Lien Priority Is Important
Nevada is one of about 20 states that have a Super Lien law. A homeowners association, or HOA, has the right to record a lien against a property associated with unpaid HOA fees. Usually, an HOA lien would not take priority to a first mortgage lien — traditionally, the first lien holder (likely the bank) receives payment first in the event of foreclosure. HOA Super Priority Lien law – NRS 116.3116 – was a true priority lien and an HOA foreclosure sale could extinguish a first deed of trust. However, the super lien legislation revision – S.B. 306 – provides, among other fixes, a 60-day redemption period for the owner of the property and first lien holder following an HOA sale. Previously this did not exist. The revision took effect on Oct. 1st 2015.
Other important revisions:
- A first lien holder now has up to five days prior to the HOA sale to satisfy the super-priority amount, and must then record—at least two days prior to the sale—that such super-priority amount was paid.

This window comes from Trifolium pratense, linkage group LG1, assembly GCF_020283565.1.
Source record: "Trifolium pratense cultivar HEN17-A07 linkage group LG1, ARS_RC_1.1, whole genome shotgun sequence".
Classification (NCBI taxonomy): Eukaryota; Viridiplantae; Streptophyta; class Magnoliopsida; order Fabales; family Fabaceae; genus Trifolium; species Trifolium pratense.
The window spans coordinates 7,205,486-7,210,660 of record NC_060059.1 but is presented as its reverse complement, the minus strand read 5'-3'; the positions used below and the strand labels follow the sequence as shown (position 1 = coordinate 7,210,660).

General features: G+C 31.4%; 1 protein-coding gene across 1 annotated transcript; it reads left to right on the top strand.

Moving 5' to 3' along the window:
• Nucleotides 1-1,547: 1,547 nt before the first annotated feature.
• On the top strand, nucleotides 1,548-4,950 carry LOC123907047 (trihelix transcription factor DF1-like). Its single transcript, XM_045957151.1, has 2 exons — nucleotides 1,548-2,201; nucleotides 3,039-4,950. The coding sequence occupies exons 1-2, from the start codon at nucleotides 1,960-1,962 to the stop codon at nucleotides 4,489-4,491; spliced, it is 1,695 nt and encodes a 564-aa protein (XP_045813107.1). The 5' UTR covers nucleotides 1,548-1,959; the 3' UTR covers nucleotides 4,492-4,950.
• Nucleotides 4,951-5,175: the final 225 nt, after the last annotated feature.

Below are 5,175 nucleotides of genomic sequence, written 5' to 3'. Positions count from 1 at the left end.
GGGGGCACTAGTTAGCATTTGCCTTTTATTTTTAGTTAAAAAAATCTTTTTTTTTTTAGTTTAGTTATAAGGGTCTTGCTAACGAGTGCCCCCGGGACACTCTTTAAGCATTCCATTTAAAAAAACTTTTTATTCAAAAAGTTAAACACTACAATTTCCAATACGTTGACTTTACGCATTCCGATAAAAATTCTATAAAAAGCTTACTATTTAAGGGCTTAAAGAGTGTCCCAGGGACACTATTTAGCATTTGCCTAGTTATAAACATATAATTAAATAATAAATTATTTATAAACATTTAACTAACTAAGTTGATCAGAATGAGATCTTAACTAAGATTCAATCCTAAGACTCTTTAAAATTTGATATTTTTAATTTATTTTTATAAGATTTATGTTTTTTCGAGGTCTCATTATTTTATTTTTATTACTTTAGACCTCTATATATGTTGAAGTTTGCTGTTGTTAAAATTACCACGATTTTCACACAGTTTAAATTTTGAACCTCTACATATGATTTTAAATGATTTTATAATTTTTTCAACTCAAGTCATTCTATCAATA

- The HOA or its agent must now record an affidavit indicating that proper notices were sent to the first lien holder. No such requirement previously existed.
- The revised law caps the amount of costs and fees that an HOA can levy as part of the super-priority amount (essentially around $1,350), and it specifically prohibits attorneys’ fees from being included as part of the super-priority amount.
- The revised law mandates that the auctioneer at the HOA sale state whether or not the first lien holder satisfied the super-priority lien.
- The revised law provides the owner of the property and the first lien holder a 60-day right of redemption.